The Baptist press of the Confederacy is aflutter at the possibility of England declaring war on the United States, a prospect brought about by a blundering U.S. naval action.
Known as the Trent Affair, named after the British ship on which the action transpired, the incident centers on the United States’ arrest of Confederate commissioners, James M. Mason and John Slidell.
Mason and Slidell had been sent to solicit the support of England and France for the Confederacy. The Confederate States, in need of both trade and weaponry, hoped to score a coup by forming alliance with the two currently neutral European powers. Indeed, southern cotton had long been in demand in Europe.
On November 8, 1861, Captain Charles Wilkes, commanding the Union frigate San Jacinto, seized Mason and Slidell from the neutral British ship Trent. In the ensuing weeks, the outcry from the South and indignant English officials has raised the distinct possibility of England declaring war on the United States, in which case a Confederate victory over the U.S. would suddenly seem very likely.
Working feverishly to quell the crisis, the Lincoln administration is close to resolving the problem by meeting English demands for the release of the two Confederate officials. Meanwhile, however, southerners are fervently hoping that England will yet declare war on the U.S.
In the minds of many southerners, the hand of God is evidenced in this turn of events that at the moment seem highly favorable to Confederate prospects. Portions of an editorial in the Richmond Examiner make the rounds of some Baptist newspapers of the South:
Spectators of these events [war events thus far favorable to the Confederacy], who can doubt that the Almighty Fiat that has gone forth against the American Union, or that the Southern Confederacy is decreed by the Divine Wisdom? The dullest worldling, the coolest atheist, the most hardened cynic, might be struck with awe by the startling and continual interposition, of a power beyond the control or cognizance of men, in these affairs. The incidents of this struggle are so unparalleled, unexpected, and unaccountable on other grounds, it is impossible to avoid the conclusion that the acts of men and nations are now submitted to a superior hand. Had but one such event occurred, it might be reckoned an ordinary chance. But each has been followed by another more wonderful than its predecessor; while they all have an identical tendency, and more forward, by inexorable sequence, to the same gaol [goal]. None of them, however, and indeed no miracle of man’s history, is more singularly distinguished from the common contingencies of earthly transactions, than the arrest of those two Ministers on the mid-ocean. Who thought when the Trent was announced to sail, that on its deck and in the trough of the weltering Atlantic, the key of the blockade would be lost? Who dreamed that the chief element in the strife would enter from that unnoticed door? The Hand of God was here visibly extended over the world; men sink to puppets, their works are naught, their intelligence, turns into folly.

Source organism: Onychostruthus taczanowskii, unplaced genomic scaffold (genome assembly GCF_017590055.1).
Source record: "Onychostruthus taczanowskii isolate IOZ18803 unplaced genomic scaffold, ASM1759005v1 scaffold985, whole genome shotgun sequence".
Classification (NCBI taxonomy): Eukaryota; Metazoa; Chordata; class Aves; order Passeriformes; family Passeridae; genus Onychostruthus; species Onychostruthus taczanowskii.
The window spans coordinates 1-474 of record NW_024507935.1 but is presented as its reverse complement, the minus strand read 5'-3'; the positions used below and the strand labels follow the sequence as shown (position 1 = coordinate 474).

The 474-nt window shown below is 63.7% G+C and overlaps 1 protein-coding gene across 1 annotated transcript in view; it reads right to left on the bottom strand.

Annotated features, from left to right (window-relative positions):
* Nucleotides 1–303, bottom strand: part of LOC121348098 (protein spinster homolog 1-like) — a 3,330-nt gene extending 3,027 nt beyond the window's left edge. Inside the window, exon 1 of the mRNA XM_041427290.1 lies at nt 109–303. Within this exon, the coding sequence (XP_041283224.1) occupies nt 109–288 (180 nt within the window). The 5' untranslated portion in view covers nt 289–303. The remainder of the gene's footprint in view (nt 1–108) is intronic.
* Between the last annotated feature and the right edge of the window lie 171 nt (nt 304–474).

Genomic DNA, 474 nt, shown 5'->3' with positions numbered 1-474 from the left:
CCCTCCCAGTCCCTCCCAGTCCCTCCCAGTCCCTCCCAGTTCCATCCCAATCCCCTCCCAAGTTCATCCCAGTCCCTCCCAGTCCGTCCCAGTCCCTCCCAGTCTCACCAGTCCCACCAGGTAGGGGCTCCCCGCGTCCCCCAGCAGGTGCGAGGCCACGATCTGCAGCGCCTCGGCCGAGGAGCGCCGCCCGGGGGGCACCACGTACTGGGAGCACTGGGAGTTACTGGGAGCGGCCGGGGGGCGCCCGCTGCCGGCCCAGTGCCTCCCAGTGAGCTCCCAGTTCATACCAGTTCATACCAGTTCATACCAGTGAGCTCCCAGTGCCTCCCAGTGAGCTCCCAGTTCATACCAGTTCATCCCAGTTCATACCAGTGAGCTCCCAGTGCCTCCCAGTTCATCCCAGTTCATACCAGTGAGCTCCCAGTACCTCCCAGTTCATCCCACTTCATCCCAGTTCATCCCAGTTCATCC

The self-congratulatory language is, of course, premature. In the coming days, the Lincoln administration successfully navigates through this early incident that could have decidedly tipped the scales in favor of the Confederacy. It will not be the last time that a turning point for the Confederacy looms near, only to dissipate before it can be realized.